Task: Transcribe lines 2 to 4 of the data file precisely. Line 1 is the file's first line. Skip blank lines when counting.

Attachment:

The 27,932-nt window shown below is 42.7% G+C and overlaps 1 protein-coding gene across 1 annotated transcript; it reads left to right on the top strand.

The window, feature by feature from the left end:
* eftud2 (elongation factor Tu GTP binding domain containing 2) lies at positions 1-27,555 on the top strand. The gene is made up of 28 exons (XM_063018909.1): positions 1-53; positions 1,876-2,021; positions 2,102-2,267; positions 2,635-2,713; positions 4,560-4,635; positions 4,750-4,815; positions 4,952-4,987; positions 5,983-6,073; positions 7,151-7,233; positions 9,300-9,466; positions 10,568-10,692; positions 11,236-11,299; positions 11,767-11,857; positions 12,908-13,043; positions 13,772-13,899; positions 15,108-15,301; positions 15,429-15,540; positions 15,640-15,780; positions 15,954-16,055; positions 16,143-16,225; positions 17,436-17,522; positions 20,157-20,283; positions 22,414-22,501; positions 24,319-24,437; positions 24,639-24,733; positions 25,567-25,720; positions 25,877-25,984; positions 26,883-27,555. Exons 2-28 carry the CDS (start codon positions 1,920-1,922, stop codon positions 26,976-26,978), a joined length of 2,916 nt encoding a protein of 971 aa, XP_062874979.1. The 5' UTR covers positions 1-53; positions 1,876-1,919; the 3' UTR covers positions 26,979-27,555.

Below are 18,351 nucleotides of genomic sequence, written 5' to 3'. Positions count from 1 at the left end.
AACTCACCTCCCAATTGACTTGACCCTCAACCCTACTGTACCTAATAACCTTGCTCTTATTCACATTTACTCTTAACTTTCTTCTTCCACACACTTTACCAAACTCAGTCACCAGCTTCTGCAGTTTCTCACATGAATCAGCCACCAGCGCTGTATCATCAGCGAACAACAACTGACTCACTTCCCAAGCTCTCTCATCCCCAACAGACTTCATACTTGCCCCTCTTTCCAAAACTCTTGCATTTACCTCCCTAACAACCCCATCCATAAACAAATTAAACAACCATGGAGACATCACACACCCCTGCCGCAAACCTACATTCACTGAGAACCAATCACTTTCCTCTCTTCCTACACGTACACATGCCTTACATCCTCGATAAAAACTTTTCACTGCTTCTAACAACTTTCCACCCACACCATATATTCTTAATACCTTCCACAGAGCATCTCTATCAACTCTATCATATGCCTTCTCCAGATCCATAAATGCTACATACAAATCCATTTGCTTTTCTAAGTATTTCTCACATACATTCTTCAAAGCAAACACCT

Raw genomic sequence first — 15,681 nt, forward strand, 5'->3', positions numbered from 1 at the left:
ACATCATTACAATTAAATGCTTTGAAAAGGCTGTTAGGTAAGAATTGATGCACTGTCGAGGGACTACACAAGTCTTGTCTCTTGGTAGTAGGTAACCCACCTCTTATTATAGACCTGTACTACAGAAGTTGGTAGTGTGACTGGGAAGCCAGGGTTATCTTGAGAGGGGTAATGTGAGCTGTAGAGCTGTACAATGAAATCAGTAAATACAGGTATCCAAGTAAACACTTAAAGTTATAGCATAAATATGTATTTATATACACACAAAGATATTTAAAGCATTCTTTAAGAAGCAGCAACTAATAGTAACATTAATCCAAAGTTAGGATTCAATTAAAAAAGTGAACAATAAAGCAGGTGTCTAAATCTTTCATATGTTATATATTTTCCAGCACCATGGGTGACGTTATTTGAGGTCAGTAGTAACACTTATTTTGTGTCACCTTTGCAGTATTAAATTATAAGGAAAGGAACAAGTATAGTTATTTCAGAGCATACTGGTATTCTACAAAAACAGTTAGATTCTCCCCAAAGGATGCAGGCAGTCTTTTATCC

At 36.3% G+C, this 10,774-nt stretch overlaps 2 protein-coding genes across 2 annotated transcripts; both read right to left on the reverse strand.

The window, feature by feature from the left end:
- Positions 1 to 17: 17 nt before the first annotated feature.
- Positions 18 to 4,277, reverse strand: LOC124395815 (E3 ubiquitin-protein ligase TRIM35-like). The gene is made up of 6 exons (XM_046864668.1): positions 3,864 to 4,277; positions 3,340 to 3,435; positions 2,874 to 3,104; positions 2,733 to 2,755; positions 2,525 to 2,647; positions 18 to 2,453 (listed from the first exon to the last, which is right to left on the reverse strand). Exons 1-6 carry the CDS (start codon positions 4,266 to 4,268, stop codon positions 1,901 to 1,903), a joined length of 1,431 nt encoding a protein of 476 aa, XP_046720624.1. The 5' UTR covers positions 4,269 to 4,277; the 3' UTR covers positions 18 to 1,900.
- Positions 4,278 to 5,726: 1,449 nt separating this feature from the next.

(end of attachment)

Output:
The window, feature by feature from the left end:
* eftud2 (elongation factor Tu GTP binding domain containing 2) lies at positions 1-27,555 on the top strand. The gene is made up of 28 exons (XM_063018909.1): positions 1-53; positions 1,876-2,021; positions 2,102-2,267; positions 2,635-2,713; positions 4,560-4,635; positions 4,750-4,815; positions 4,952-4,987; positions 5,983-6,073; positions 7,151-7,233; positions 9,300-9,466; positions 10,568-10,692; positions 11,236-11,299; positions 11,767-11,857; positions 12,908-13,043; positions 13,772-13,899; positions 15,108-15,301; positions 15,429-15,540; positions 15,640-15,780; positions 15,954-16,055; positions 16,143-16,225; positions 17,436-17,522; positions 20,157-20,283; positions 22,414-22,501; positions 24,319-24,437; positions 24,639-24,733; positions 25,567-25,720; positions 25,877-25,984; positions 26,883-27,555. Exons 2-28 carry the CDS (start codon positions 1,920-1,922, stop codon positions 26,976-26,978), a joined length of 2,916 nt encoding a protein of 971 aa, XP_062874979.1. The 5' UTR covers positions 1-53; positions 1,876-1,919; the 3' UTR covers positions 26,979-27,555.

Below are 18,351 nucleotides of genomic sequence, written 5' to 3'. Positions count from 1 at the left end.